John: Got a little logo on the wall, I understand?

 

Patrick: Yes, absolutely. Do you know what we have a lot of? It’s really cool. I put up these kind of motivational quotes called “start up vitamins”. We had some of at the other office and ones that bring that down here be a little different than what you would find in a company. It says, “Get Sh*t done.”

Next poster says, “Lights don’t pay the bills. Sales do.” The one next to that says, “Finish what you started.” That’s kind of really important in what we do. We were talking a little bit earlier about when you put something out the first time – you did a podcast. It wasn’t perfect. Now, it’s like our alpha product. So, we had really high expectations about what our product was going to be but the first time we released, it was terrible. But at least we finished it. We were able to finish something.

John: If you’re not embarrassed by your first release, you probably waited too long.

Patrick: Exactly. It was really embarrassing but we, as a company, knew that things were going to be better. The second time is always better and that’s why we’re in beta now, and if you look at our alpha versus our beta product, it’s so much better. It’s so different. How much better the team performed. It took us months and months to build the alpha but we’ve done the beta in two months. We rebuilt the whole entire system and it just works and functions so much better and the usability is a thousand fold better. Again, it’s a learning curve and you can’t expect the first time to be perfect.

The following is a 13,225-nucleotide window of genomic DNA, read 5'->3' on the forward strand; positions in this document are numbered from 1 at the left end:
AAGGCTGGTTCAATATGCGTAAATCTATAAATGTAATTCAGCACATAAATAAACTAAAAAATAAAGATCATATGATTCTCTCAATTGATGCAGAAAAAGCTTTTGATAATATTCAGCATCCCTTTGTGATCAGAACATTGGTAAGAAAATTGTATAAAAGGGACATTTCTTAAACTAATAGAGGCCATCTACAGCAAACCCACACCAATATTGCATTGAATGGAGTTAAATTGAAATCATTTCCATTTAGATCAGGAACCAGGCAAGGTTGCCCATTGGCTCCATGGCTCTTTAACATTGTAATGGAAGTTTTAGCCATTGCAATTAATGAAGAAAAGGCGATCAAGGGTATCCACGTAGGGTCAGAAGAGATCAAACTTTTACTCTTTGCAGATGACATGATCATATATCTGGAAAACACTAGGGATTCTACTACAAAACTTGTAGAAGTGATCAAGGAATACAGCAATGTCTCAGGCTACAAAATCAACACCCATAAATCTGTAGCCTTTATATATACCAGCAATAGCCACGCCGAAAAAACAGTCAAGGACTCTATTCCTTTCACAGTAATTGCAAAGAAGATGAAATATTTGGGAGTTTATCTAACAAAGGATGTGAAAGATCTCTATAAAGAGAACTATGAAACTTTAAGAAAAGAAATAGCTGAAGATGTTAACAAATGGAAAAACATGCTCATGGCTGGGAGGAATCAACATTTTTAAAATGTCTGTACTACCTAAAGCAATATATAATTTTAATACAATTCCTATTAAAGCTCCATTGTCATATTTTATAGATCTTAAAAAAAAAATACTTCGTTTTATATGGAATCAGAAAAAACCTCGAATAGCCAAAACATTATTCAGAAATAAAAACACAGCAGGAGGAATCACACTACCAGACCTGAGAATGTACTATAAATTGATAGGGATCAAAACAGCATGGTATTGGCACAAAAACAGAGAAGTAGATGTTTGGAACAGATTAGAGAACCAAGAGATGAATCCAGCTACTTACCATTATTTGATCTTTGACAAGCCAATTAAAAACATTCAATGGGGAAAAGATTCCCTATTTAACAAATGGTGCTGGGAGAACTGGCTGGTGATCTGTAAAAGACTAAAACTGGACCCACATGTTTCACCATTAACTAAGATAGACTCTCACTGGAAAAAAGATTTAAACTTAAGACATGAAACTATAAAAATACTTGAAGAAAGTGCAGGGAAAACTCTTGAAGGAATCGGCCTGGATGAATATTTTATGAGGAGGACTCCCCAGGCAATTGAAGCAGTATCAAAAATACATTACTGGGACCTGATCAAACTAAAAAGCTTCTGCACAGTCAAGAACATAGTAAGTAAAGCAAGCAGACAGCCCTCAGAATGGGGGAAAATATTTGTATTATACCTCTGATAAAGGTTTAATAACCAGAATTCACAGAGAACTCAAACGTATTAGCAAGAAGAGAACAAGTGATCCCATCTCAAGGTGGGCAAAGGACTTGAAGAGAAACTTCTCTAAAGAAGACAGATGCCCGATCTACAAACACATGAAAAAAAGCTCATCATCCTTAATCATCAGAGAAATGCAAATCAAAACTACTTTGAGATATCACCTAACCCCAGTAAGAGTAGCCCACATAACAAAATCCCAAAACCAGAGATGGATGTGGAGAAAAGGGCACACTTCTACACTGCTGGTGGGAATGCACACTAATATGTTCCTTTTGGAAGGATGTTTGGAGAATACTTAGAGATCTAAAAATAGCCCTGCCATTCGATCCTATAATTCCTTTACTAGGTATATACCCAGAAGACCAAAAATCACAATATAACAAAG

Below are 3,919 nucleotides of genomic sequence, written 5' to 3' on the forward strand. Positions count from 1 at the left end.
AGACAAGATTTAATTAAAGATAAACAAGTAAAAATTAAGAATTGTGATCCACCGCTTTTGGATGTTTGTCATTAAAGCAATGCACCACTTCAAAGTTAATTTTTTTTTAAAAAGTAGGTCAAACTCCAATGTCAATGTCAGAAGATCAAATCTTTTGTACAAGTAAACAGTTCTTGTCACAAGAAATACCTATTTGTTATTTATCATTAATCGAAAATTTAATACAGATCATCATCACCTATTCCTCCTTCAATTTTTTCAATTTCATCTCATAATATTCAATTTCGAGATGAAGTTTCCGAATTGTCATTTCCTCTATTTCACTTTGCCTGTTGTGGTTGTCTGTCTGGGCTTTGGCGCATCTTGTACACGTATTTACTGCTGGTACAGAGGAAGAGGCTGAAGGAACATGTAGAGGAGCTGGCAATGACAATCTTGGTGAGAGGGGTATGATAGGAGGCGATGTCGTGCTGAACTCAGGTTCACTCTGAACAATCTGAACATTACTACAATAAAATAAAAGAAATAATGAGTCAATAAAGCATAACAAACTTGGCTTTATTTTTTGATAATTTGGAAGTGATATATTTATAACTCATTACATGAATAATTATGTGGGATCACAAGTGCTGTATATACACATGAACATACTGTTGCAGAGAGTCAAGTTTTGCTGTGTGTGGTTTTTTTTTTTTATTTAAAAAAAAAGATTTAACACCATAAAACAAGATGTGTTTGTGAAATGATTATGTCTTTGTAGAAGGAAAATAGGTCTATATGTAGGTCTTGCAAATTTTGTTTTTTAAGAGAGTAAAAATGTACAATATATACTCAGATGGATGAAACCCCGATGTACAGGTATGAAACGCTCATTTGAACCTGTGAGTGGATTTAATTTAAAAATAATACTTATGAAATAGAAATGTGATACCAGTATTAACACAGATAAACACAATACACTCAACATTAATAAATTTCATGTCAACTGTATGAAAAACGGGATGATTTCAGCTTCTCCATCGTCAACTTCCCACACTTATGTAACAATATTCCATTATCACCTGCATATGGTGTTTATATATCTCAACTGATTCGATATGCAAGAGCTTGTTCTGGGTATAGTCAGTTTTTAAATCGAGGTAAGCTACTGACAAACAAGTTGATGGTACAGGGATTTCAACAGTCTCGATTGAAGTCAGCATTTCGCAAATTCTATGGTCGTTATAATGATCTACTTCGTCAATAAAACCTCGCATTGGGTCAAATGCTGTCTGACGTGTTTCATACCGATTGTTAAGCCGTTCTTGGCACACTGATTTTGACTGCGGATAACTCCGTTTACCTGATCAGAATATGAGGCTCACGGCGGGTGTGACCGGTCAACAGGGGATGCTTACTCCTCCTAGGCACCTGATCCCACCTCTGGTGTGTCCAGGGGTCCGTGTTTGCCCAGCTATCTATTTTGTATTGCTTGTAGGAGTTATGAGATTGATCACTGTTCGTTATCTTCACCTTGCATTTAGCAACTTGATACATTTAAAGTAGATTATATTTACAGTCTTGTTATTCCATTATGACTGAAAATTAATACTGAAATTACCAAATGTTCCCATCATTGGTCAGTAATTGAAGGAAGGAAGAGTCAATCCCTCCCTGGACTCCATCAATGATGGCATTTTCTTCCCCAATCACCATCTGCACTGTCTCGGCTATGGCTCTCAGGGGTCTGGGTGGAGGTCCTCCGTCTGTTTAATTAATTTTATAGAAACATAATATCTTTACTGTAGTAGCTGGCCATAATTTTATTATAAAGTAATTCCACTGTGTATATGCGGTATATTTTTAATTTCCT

John: I always like to say, if everything’s in alignment, it’s amazing. You get ordinary people do extraordinary things.

 

Patrick: Absolutely.

John: Because some of the parts are greater than the whole.

Patrick: Absolutely.

John: When people say, “What does that mean?” I’m like, “Just look around you.” And to that point, you now sit here with this amazing funding. You went through that process you shared with us. What are you going to do with your capital investments? How do you move the company forward and maintain the culture you built?

 

Patrick: Skin in the game is huge to us because we, as founding members, all had to do it. I worked at Worksfire for years before I ever showed it to anybody or gave the idea to anybody else but now at least I can get a paycheck which is kind of good and I could go somewhere else and I could focus on Worksfire 100% of the time.

John: Paychecks are good.

Patrick: Yes. Paychecks are good. We try to learn [inaudible 00:25:42] that’s really important right now because we have a limited starting capital. We got $600,000 in the seed round, which is actually pretty big seed ground but everybody that started with me at least can now get paid. So, that’s good.